Ananda is a global movement based on the teachings of Paramhansa Yogananda, who showed how everyone can realize God in their daily lives as a tangible loving reality.
You can expand your sense of harmony, and gain an increased sense of God’s active presence in your life through ancient and effective techniques including meditation, Kriya Yoga, spiritually oriented Hatha Yoga, community, and divine friendship.
Ananda was founded in 1968 by Yogananda’s direct disciple, Swami Kriyananda, who was widely recognized as one of the world’s leading spiritual teachers. Swami Kriyananda passed away in 2013. His spiritual successor is Nayaswami Jyotish who, along with his wife, Nayaswami Devi, serves as Ananda’s spiritual director.
Yogananda’s teachings embrace the deep truths that underlie all the great religions.
For a deeper understanding of Ananda’s underlying philosophy: Way of Ananda Sanghis
Ananda’s primary goal is to help people achieve Self-realization: a state of consciousness that comes through shedding all outward self-definitions. Ananda has, therefore, created temples, communities and centers that welcome all sincere seekers, regardless of race, religion, national origin, gender, sexual orientation, age, or disability. We are committed to providing an inclusive, welcoming environment for everyone to pursue the search for God.
You are invited to visit our temples and teaching centers, yoga retreats, meditation groups and communities to experience the joy of your own being.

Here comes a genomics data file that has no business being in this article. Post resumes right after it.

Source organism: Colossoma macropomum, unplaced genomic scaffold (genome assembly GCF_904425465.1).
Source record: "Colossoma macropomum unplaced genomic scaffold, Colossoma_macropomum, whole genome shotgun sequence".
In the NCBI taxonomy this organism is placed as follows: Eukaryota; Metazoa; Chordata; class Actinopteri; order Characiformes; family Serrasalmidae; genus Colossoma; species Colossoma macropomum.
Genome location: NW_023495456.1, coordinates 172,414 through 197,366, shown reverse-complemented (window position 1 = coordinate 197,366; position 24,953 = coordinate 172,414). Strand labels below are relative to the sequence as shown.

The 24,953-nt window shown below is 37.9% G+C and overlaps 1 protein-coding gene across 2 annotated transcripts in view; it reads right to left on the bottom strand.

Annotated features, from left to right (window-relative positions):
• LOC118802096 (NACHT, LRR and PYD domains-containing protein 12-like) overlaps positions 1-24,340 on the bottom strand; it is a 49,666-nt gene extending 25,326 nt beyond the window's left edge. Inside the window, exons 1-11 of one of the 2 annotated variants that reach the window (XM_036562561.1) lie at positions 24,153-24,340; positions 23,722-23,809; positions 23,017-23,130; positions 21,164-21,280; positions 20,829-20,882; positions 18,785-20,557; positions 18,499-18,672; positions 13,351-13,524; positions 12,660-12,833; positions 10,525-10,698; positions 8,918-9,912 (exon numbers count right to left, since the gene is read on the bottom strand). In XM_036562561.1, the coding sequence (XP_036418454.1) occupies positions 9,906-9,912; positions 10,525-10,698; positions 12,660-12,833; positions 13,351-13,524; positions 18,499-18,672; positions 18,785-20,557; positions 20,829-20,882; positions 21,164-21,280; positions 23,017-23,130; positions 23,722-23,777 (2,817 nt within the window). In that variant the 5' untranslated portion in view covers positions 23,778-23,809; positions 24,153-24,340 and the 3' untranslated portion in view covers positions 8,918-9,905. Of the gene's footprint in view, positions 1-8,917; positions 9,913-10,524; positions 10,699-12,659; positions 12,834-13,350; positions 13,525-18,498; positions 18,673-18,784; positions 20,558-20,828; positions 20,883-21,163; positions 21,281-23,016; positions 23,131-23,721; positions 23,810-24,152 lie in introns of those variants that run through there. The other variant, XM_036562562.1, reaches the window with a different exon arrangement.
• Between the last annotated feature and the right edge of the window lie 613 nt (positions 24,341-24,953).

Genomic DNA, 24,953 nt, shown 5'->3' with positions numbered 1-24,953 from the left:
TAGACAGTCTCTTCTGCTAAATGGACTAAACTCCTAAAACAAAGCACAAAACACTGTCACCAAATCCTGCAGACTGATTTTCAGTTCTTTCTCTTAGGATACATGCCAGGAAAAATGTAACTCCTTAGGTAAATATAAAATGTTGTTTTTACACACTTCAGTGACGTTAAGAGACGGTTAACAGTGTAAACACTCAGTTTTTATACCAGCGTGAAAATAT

Our Spiritual Lineage
Those who join us are not connected to some printing press, but to a line of God-realized masters. —Paramhansa Yogananda
On our altar you see the pictures of the five masters of Self-realization who inspire and guide this path. Their images remind us of the state of God-Consciousness toward which we aspire, and give a focus to those aspirations. They are the same masters that Paramhansa Yogananda displayed in his own centers and churches. Further details about these masters can be found in Autobiography of a Yogi.
Yogananda said it was Jesus himself who appeared to Babaji and asked him to send the teachings of Self-realization to the West. “My followers have forgotten the art of divine inner communion,” Jesus said. “Outwardly they do good works, but they have lost sight of the most important of my teachings, ‘to seek the kingdom of God first’.”
The first in our direct line of Masters, Babaji (whom Yogananda said was Krishna in a previous incarnation), re-introduced the sacred art of Kriya Yoga to the world in 1863 through his disciple, Lahiri Mahasaya. Babaji continues to live in the Himalayas, accessible to a small band of disciples.
Lahiri Mahasaya (Sept 30, 1828–Sept 26, 1895)
Known as the “householder yogi,” Lahiri set an ideal example of harmoniously balanced living, attending to his work and family responsibilities along with his spiritual practices. After receiving Kriya Yoga from Babaji, he passed this non-sectarian science on to thousands of disciples, irrespective of caste or religion.
Swami Sri Yukteswar (May 10, 1855–March 9, 1936)
A disciple of Lahiri Mahasaya, Sri Yukteswar was known as India’s gyanavatar or “incarnation of wisdom.” At the request of Babaji, he wrote a short book, The Holy Science, to demonstrate the unity of the Christian and Hindu scriptures. He was also commissioned to train his disciple, Paramhansa Yogananda, for the dissemination of yoga in the West.
Paramhansa Yogananda (Jan 5, 1893–March 7, 1952)
The first yoga master to take up permanent residence in the West, and the last master of our line, Yogananda arrived in America in 1920 and taught throughout the United States, filling the country’s largest halls. He initiated thousands into Kriya Yoga and taught many disciples to continue his mission of Self-realization after his passing.